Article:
Editor’s note: The following commentary appeared on CenterMaryland.org on August 22.
By Donald C. Fry
In addition to listing candidates for governor, statewide offices and local elected offices, all voting ballots for Maryland’s November 4 general election will include a state constitutional amendment to enact something long-sought by transportation advocates – a “lockbox” for the state’s transportation fund.
Question 1 on the ballot will ask voters to ratify a lockbox amendment that was passed by the General Assembly in 2013 as part of a legislative package expected to raise more than $4 billion in new revenue over six years to fund the state’s roads, bridges, transit, port and airport infrastructure.
A majority of Maryland voters must ratify the proposed constitutional amendment in order for it to become embedded in state policy.
Specifically, the amendment would limit the use of the state’s Transportation Trust Fund for “constructing and maintaining an adequate highway system or any other transportation-related purpose.” It would also generally prohibit lawmakers from transferring revenue from the transportation fund to the state’s general operating fund or to any other state fund except for transfer of highway user revenue to local governments and transfer of funds for use by the Maryland Transportation Authority.
The only circumstances the amendment would allow Transportation Trust Fund revenue to be used for non-transportation purposes would be if the governor declares a “fiscal emergency” and the General Assembly approves by a three-fifths vote.
A constitutional “lockbox” provision has been strongly supported by the GBC and transportation advocates for years as a way to stem what had become habitual raids on the state’s Transportation Trust Fund by lawmakers seeking to balance general operating budgets.
While lawmakers rightfully point out that most of the funding “borrowed” from the state’s Transportation Trust Fund over the years was eventually repaid, the deployment of dedicated transportation funding for other uses nevertheless detracted from the state’s ability to address infrastructure challenges.
Maryland voters interested in strengthening the integrity of our state’s transportation fund should remember to vote for Question 1 on the ballot this November.
While Maryland is among more than two dozen states that have taken steps to shore up transportation revenue at the state level, federal funding support that states have long relied upon for major road and transit infrastructure projects remains a hostage to gridlock in Congress.
For almost 10 years, Congress has been kicking the federal transportation funding issue down the road through a series of short-term extensions. The latest, passed on July 31, is a 10-month extension allocating $10.8 billion to the Highway Trust Fund – the source of federal funding for highway and transit projects across the U.S. This will keep the fund solvent until May 2015, when members of Congress will again try to tackle the issue of long-term funding.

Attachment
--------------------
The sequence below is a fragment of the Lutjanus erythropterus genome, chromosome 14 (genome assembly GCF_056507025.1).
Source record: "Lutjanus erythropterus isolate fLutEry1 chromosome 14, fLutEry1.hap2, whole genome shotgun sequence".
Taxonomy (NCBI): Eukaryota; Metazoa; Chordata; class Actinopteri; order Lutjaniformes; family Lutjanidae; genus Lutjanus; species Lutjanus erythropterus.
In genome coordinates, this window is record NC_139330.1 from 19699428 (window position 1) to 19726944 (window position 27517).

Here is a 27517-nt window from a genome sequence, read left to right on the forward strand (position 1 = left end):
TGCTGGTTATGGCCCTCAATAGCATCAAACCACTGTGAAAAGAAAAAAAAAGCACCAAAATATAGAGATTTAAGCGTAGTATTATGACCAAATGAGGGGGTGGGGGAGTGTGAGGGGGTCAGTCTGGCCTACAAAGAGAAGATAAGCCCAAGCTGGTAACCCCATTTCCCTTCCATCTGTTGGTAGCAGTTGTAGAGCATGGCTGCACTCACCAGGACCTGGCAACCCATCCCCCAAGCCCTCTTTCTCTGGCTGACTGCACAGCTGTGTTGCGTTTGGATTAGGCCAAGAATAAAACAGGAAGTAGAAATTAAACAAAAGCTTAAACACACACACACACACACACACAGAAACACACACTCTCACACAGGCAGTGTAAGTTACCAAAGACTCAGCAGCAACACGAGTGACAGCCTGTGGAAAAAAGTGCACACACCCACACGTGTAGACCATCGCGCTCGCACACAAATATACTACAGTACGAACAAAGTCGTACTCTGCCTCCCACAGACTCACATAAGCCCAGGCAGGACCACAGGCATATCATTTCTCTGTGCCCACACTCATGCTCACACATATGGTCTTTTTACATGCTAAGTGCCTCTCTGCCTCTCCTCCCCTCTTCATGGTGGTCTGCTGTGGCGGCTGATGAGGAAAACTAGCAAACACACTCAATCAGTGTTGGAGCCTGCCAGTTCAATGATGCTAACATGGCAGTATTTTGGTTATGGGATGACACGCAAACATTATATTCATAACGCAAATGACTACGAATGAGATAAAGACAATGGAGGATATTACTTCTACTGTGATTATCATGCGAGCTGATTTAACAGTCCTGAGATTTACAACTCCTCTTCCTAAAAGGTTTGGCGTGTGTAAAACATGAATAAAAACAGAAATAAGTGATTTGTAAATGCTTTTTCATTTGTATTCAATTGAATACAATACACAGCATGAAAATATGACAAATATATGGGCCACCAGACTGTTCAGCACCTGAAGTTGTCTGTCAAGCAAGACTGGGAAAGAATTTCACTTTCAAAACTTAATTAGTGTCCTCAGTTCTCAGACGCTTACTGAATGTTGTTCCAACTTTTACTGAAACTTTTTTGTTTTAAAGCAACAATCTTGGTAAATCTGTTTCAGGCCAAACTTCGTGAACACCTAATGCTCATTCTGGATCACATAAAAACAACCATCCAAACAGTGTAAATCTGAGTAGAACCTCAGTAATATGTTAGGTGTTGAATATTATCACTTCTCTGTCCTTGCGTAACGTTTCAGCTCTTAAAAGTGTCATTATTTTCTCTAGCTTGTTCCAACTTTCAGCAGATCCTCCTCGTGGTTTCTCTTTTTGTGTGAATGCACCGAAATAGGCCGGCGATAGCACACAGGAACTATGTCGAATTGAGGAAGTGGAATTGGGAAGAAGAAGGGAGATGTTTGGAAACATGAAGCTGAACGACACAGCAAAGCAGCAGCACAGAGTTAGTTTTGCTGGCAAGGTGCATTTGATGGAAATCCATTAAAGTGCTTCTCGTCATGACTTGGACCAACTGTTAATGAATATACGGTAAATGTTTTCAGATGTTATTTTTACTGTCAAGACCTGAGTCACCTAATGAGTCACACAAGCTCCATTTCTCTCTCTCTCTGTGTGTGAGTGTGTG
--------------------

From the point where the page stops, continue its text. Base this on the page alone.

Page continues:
“What will happen after next May is anybody’s guess,” transportation expert Ken Orski said in recent remarks at a Council of Governments legislative conference in Arkansas.
“A six-year surface transportation measure that transportation stakeholders want would require roughly $330 billion to maintain current spending levels. But Trust Fund revenue and interest over the same period is projected by the Congressional Budget Office to bring in only $230 billion—leaving a truly staggering funding gap of $100 billion,” Orski said.
Potential options for closing that gap range from increasing and indexing the federal gas tax rate – which currently has little support either in Congress or among the American public – to proposals to generate transportation revenue from repatriating overseas corporate profits.
Proposals issued in April by the Obama administration and U.S. Department of Transportation would yield more than $100 billion for infrastructure from repatriation provisions in corporate tax reforms, but such reforms have no chance of passage, according to Capitol Hill observers.
Meanwhile, Maryland Congressman John Delaney is sponsoring a bi-partisan bill to create a $50 billion infrastructure fund from bond sales to corporations that, in turn, would be entitled to repatriate overseas profits tax-free.
Delaney and a panel of experts on federal funding will review the nature of the paralysis that exists on Capitol Hill and the prospects for achieving passage of long-term federal transportation funding authorization legislation at the Greater Baltimore Committee’s 2014 Transportation Summit on September 25 in Baltimore.
Whoever is in Congress after the 2014 elections can be assured that, across the nation, state transportation officials facing backlogs on critical projects, drivers idling on jammed highways, and commuters seeking transit options will be looking to Washington for consensus on long-term federal funding for our nation’s deteriorating transportation infrastructure.
Our elected leaders on Capitol Hill need to move mobility – a fundamental prerequisite to economic competitiveness – to the top of their priority list.
Donald C. Fry is president and CEO of the Greater Baltimore Committee. He is a regular contributor to Center Maryland.